As Brian Murphy, Head of Lending for Mortgage Advice Bureau whose best buy mortgages for home movers have been released today explains, “Being involved in a transaction where a chain breaks down can be exceptionally stressful, but there are options available to help you progress your move.
“If you decide to let out your existing property and need to remortgage to release equity in order to help fund your onward purchase, it’s likely that you’ll need a specific Let to Buy mortgage, which is a slightly different product to a typical Buy To Let mortgage.
“If you’re going to raise bridging finance, it’s essential that you get professional advice, as you’ll need permission from your existing mortgage lender to do so.
Either way, it’s crucial that you are totally comfortable with the financial implications of whatever course of action you decide, and that you can afford all the fees and repayments and additional Stamp Duty, if it’s due, before you continue.”
A third option is to sell your existing home to an investor who specialises in buying properties quickly, in order to free up your cash so that you can proceed with your sale.
Typically, if you’re using this kind of service, you’ll be offered a price that is well below the market value for your property (or BMV as its known in the property industry) for example probably only 75% or 80% of what it’s worth, but they will facilitate a transaction quickly.
Historically, this has meant that this route has really only been used by those who are desperate as a last resort, due to the amount of equity lost as a result of such a transaction.
However, there is now a welcome alternative to the typical BMV investor model.
Nested, who are a new entrant to the market, offer to guarantee up to 97% of the market value, with the additional upside that a further amount is payable to the seller if Nested are able to sell the property at or above the agreed valuation.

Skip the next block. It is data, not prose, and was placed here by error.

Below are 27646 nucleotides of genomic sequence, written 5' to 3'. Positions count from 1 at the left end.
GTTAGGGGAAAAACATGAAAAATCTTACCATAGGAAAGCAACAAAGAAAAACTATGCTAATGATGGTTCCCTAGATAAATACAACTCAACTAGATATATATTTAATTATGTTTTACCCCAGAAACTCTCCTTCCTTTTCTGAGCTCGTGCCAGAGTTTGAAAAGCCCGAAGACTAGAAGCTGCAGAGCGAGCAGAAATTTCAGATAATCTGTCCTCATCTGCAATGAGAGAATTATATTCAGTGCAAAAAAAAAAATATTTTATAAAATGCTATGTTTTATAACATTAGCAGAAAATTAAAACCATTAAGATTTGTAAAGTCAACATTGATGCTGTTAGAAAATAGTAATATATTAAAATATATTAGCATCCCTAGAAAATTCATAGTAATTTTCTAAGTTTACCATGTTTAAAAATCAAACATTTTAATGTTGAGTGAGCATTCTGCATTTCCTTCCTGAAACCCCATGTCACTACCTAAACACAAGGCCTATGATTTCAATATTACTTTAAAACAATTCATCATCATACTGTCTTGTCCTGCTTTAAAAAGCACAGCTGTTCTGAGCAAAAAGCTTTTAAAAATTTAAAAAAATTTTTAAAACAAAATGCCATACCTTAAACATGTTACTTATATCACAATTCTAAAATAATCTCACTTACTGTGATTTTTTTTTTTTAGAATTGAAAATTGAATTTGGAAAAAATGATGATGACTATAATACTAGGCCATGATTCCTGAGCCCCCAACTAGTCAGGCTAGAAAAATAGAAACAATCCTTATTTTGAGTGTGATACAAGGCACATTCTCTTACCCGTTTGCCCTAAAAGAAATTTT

If the property sells at under the value guaranteed, Nested make up the shortfall, not the seller.
Nested was launched in January 2017, and don’t class themselves as a BMV investor, rather an ‘ethical estate agent who is able to guarantee that they will sell your home’.
So far, the company has successfully sold over £400million of property, enabling their clients to sell their current home quickly in order to buy another, or assist those who have been in a failed chain to complete their purchase when they’ve lost a buyer.
The cost for using the Nested service is a fixed fee of 1.5% of the selling price of the property, which is very similar to what many normal estate agents would charge, although of course the crucial difference is that Nested guarantee to sell the property once the valuation has been agreed.
There is an additional fee of up to 1.5% if the guaranteed valuation is exceeded when Nested sell the property.
The service currently operates within the M25 and covers Greater London, however the company are rolling out nationally early in 2018.
So, if you receive that phone call from the agent telling you that your buyer has pulled out, don’t panic.
There are options available. Yes, it’s awful when life throws a curve-ball like this but, by taking appropriate professional advice and researching your options thoroughly, it’s still very possible to proceed with buying that home you’ve set your heart on. Just take a deep breath and, as the saying goes, keep calm and carry on.